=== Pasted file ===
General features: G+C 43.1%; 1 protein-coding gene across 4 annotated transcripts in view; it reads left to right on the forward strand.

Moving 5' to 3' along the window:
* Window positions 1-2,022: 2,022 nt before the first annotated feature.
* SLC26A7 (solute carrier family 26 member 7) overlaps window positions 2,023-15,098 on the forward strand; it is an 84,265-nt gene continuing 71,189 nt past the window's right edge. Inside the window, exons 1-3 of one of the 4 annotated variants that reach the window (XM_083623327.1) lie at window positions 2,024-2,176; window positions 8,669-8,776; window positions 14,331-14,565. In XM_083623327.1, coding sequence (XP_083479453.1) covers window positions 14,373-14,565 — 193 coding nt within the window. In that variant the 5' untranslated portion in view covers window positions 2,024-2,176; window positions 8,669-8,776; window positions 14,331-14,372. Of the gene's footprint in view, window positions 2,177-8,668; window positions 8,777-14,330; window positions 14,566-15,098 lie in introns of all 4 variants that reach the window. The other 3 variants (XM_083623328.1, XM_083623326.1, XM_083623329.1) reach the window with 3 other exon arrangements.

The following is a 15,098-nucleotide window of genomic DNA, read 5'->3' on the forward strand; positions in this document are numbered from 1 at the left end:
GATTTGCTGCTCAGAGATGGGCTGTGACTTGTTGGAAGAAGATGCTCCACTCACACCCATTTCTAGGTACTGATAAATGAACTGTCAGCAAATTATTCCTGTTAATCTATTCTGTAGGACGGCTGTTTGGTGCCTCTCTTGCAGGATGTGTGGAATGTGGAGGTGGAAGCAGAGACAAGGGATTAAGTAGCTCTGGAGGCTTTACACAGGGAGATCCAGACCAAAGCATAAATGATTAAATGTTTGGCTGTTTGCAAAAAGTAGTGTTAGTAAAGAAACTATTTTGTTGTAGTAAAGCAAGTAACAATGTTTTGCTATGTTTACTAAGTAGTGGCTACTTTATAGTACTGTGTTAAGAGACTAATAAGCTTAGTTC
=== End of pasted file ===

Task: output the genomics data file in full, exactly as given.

General features: G+C 43.1%; 1 protein-coding gene across 4 annotated transcripts in view; it reads left to right on the forward strand.

Moving 5' to 3' along the window:
* Window positions 1-2,022: 2,022 nt before the first annotated feature.
* SLC26A7 (solute carrier family 26 member 7) overlaps window positions 2,023-15,098 on the forward strand; it is an 84,265-nt gene continuing 71,189 nt past the window's right edge. Inside the window, exons 1-3 of one of the 4 annotated variants that reach the window (XM_083623327.1) lie at window positions 2,024-2,176; window positions 8,669-8,776; window positions 14,331-14,565. In XM_083623327.1, coding sequence (XP_083479453.1) covers window positions 14,373-14,565 — 193 coding nt within the window. In that variant the 5' untranslated portion in view covers window positions 2,024-2,176; window positions 8,669-8,776; window positions 14,331-14,372. Of the gene's footprint in view, window positions 2,177-8,668; window positions 8,777-14,330; window positions 14,566-15,098 lie in introns of all 4 variants that reach the window. The other 3 variants (XM_083623328.1, XM_083623326.1, XM_083623329.1) reach the window with 3 other exon arrangements.

The following is a 15,098-nucleotide window of genomic DNA, read 5'->3' on the forward strand; positions in this document are numbered from 1 at the left end:
GATTTGCTGCTCAGAGATGGGCTGTGACTTGTTGGAAGAAGATGCTCCACTCACACCCATTTCTAGGTACTGATAAATGAACTGTCAGCAAATTATTCCTGTTAATCTATTCTGTAGGACGGCTGTTTGGTGCCTCTCTTGCAGGATGTGTGGAATGTGGAGGTGGAAGCAGAGACAAGGGATTAAGTAGCTCTGGAGGCTTTACACAGGGAGATCCAGACCAAAGCATAAATGATTAAATGTTTGGCTGTTTGCAAAAAGTAGTGTTAGTAAAGAAACTATTTTGTTGTAGTAAAGCAAGTAACAATGTTTTGCTATGTTTACTAAGTAGTGGCTACTTTATAGTACTGTGTTAAGAGACTAATAAGCTTAGTTC